A Cambodian court has acted to stop three Thai shareholders in casino operator Donaco International Ltd from ending the lease on the land occupied by its Star Vegas casino in Cambodia, the company has announced.
The company told the Australian Securities Exchange on Tuesday that the Banteay Meanchey Court of First Instance had granted an injunction preventing the landlord, Lee Hoe Property Co Ltd, from ending the 50-year lease.
Donaco said the landlord, a Cambodian company, was owned by the three Thai shareholders, who also hold Cambodian passports. It identified the shareholders as Somboon Sukcharoenkraisri alias Lee Bug Leng, Techatut Sukcharoenkraisri alias Lee Bug Huy and Bhuvasith Chaiarunrojh alias Lee Bug Tong.
Donaco said the landlord had threatened to end the lease on what the firm termed “contrived and spurious grounds”. The company said it had previously obtained a court injunction preventing the three shareholders from illegally competing with Star Vegas in Poipet, a city near the Thai border. The shareholders have indicated that they intend to appeal against that injunction.
Donaco also told the stock exchange it was now claiming US$190 million in damages from the three shareholders in a case it has brought before arbitrators in Singapore. The company previously claimed US$120 million in damages.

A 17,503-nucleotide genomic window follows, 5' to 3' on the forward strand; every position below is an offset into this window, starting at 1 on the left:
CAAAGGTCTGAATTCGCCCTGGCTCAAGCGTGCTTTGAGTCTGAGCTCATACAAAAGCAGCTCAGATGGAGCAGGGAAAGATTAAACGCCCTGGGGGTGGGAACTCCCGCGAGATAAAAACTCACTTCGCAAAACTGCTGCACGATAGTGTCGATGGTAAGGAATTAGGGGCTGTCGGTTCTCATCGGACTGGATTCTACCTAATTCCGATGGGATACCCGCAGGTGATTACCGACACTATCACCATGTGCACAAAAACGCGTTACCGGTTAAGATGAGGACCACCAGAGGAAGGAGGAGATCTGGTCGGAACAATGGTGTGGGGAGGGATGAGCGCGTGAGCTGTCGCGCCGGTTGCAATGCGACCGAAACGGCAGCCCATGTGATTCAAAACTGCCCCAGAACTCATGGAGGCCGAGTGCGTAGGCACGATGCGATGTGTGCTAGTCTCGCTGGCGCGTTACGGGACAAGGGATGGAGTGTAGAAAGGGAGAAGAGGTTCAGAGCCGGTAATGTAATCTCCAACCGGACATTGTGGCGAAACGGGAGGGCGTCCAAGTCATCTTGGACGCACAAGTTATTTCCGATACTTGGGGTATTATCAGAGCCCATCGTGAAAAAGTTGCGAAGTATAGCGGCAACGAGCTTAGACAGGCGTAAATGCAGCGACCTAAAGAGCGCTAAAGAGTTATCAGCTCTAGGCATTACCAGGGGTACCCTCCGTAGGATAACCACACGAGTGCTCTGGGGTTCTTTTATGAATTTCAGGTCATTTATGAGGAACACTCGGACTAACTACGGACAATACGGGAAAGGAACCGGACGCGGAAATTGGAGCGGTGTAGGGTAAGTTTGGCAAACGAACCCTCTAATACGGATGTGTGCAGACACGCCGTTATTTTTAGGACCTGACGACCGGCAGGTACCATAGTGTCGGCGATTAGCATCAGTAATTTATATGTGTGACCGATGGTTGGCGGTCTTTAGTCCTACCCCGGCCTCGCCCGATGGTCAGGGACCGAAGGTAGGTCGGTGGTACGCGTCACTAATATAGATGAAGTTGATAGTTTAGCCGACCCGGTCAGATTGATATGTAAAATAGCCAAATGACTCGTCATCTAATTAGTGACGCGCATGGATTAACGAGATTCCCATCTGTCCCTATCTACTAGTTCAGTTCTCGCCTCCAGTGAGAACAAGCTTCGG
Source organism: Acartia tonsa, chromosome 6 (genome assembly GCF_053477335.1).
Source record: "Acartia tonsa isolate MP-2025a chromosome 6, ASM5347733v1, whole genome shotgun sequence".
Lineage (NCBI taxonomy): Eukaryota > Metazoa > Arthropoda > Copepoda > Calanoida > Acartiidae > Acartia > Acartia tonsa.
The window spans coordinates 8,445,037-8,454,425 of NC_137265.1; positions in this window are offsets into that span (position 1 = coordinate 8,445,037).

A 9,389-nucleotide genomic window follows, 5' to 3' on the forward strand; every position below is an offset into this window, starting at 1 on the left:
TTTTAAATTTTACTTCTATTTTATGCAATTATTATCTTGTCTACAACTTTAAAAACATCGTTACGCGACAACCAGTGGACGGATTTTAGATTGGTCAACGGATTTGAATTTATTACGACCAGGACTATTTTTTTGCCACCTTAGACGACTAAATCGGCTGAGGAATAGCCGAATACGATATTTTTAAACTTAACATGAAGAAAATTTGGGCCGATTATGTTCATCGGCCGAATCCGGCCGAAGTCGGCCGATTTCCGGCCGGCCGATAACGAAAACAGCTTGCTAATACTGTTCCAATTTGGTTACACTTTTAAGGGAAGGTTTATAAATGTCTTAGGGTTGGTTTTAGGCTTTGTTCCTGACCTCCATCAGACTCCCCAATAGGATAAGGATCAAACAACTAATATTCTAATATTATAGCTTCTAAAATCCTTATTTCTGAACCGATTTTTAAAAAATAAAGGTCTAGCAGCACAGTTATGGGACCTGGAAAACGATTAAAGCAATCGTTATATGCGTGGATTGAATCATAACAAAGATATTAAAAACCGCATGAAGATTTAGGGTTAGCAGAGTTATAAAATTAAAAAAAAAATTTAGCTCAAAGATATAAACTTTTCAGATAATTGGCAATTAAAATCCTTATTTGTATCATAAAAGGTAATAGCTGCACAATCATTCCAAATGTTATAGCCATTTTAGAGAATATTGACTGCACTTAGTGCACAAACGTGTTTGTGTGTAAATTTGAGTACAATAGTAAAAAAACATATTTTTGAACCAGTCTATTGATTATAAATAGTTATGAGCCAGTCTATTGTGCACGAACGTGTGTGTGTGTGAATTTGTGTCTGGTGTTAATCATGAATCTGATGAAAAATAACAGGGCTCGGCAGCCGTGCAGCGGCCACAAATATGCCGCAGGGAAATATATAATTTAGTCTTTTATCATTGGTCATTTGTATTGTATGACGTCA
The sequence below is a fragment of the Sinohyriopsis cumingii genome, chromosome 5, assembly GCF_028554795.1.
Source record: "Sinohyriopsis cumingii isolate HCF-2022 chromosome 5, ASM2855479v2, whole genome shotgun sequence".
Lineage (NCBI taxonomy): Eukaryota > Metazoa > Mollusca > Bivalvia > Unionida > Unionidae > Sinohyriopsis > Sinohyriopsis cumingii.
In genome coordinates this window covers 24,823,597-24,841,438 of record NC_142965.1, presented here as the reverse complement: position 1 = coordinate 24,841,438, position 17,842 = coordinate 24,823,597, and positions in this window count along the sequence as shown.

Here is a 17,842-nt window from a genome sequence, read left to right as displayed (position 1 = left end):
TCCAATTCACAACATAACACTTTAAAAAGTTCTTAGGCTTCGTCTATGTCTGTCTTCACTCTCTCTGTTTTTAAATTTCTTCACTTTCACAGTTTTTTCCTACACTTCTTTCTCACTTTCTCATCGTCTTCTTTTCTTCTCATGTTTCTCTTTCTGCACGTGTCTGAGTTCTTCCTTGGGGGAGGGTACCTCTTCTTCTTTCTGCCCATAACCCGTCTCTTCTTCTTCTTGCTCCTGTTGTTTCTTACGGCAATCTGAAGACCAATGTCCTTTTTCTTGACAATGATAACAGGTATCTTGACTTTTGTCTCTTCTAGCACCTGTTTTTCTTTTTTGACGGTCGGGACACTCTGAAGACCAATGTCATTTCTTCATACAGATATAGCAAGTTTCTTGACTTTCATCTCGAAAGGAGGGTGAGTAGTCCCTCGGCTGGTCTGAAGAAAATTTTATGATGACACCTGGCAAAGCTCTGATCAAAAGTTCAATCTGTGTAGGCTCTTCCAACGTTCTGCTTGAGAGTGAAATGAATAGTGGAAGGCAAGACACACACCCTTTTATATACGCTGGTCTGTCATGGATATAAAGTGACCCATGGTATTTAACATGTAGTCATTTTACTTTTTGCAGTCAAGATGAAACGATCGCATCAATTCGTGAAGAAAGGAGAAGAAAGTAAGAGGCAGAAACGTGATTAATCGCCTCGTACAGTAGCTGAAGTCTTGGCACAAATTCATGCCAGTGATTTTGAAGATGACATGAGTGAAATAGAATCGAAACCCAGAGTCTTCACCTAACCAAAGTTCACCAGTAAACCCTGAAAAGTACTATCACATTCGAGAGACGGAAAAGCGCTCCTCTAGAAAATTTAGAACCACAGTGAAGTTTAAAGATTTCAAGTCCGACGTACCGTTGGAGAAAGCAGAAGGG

On June 1, Donaco told the stock exchange that a court in the Australian state of New South Wales had extended until November 2 an order preventing the three shareholders from selling their shares until an arbitration in Singapore was complete.
Donaco says the trio owns about 148 million shares or about 17.9 percent of the issued capital.
The trio sold the Star Vegas casino to Donaco in 2015 for US$360 million. Donaco alleges the three shareholders continue to run a neighbouring business called Star Paradise in competition with Star Vegas, in contravention of an agreement not to compete.
Donaco makes most of its gaming revenue by exploiting the patchwork approach to casino regulation in Southeast Asia. Star Vegas has drawn many patrons from Thailand, where casinos are banned. The group’s Aristo International Hotel in Lao Cai in Vietnam, near the Chinese border, draws many mainland Chinese players. Casino gambling is illegal in China except in Macau, a special administrative region.
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"Our main focus is just making sure – and particularly within Australia – to the maximum extent possible, that we can have uniformity [among different jurisdictions]"
Chief executive of the Australia-based Gaming Technologies Association